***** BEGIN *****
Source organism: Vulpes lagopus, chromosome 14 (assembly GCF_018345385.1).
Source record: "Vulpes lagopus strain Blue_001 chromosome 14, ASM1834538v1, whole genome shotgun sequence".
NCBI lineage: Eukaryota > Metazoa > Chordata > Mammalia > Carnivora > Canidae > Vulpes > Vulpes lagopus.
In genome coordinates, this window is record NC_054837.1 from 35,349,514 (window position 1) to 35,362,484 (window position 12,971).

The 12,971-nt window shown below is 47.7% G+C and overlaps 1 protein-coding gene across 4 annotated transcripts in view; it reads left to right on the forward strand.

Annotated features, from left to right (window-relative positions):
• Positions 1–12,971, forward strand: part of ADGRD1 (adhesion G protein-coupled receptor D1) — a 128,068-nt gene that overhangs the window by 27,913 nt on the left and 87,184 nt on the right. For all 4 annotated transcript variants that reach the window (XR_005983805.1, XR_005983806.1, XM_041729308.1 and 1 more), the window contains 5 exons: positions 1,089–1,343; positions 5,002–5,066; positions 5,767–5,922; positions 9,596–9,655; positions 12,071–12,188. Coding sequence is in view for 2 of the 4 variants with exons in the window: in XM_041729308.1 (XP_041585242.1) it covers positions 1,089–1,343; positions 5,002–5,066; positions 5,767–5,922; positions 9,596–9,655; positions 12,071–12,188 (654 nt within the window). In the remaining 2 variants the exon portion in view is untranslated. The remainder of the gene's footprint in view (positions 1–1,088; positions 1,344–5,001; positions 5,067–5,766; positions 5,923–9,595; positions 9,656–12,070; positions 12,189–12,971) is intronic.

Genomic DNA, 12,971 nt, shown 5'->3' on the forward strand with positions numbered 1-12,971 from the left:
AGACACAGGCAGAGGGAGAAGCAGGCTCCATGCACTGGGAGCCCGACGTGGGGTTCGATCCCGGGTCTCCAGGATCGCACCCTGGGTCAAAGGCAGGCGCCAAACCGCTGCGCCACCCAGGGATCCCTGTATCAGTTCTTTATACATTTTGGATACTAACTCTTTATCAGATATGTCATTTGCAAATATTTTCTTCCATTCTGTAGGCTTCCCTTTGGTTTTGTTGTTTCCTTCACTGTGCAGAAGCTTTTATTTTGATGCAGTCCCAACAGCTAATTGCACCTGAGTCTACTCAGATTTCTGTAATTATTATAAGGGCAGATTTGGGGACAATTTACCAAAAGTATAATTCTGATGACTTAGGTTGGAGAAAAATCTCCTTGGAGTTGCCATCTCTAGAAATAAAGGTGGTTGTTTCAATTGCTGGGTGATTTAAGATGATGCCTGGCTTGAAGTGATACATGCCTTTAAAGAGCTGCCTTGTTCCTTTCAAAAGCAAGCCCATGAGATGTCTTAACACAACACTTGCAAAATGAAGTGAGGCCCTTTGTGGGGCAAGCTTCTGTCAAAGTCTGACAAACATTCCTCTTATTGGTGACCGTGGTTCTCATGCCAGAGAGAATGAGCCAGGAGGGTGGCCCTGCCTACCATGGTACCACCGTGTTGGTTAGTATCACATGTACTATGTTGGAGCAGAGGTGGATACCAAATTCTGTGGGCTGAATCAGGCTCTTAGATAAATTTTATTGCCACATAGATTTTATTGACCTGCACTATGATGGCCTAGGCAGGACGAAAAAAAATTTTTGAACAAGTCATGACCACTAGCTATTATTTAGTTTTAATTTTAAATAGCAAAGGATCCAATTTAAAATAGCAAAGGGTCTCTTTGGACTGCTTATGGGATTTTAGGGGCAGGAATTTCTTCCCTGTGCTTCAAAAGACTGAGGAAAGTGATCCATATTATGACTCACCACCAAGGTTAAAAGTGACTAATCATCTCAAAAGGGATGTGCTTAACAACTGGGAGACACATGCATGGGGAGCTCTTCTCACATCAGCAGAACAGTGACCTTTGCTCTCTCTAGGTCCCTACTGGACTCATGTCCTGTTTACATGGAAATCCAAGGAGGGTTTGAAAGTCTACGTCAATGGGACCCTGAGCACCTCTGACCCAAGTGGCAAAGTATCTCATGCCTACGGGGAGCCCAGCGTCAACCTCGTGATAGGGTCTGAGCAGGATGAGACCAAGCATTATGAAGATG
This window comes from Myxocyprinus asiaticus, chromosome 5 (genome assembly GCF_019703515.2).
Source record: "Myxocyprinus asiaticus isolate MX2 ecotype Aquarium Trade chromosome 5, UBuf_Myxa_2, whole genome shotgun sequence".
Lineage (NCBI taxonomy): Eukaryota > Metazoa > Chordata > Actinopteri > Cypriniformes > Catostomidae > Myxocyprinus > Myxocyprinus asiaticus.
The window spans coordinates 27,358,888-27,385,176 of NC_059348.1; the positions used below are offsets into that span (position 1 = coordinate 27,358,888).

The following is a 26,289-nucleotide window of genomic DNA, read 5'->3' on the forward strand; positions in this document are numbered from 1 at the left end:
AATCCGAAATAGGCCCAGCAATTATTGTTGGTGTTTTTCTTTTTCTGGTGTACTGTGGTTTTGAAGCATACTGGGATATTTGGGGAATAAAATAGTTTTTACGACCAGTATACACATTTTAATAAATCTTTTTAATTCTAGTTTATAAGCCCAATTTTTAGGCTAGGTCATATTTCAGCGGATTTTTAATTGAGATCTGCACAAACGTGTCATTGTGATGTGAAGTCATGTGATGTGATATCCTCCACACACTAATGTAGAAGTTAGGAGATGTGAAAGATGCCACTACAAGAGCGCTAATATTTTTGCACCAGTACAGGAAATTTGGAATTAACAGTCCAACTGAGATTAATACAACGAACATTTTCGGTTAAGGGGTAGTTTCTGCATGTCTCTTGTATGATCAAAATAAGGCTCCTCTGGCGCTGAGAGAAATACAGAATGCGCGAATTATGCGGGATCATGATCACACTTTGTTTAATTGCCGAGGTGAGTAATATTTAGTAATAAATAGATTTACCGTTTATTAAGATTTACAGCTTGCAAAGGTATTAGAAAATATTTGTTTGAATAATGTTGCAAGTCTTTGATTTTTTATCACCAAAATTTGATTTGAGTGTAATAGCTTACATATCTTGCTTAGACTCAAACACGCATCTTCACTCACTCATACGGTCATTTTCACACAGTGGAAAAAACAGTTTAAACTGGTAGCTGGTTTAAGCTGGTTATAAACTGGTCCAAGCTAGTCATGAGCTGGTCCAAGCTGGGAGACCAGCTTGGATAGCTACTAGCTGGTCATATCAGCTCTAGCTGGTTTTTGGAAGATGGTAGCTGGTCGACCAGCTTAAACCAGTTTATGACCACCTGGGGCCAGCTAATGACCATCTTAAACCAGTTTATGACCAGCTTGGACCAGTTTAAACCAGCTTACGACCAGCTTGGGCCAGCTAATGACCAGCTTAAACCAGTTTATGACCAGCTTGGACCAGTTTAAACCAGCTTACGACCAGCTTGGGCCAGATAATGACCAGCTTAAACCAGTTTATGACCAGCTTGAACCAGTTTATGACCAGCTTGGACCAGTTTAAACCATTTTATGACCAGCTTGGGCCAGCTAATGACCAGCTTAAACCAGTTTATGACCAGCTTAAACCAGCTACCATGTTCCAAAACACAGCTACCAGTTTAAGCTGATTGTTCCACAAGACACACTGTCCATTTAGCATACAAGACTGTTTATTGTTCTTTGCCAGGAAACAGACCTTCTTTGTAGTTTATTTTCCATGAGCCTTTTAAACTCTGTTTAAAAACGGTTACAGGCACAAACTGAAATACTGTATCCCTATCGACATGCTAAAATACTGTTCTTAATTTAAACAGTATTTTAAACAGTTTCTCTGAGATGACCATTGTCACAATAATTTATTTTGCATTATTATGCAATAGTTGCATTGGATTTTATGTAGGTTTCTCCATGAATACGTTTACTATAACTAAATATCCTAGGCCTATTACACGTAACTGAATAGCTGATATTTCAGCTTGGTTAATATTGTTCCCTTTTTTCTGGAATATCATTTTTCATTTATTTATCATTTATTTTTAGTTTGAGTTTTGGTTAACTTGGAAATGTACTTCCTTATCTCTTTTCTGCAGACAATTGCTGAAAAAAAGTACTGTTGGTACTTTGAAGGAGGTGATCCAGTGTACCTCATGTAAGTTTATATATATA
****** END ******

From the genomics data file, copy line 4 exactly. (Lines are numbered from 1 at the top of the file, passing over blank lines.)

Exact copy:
In genome coordinates, this window is record NC_054837.1 from 35,349,514 (window position 1) to 35,362,484 (window position 12,971).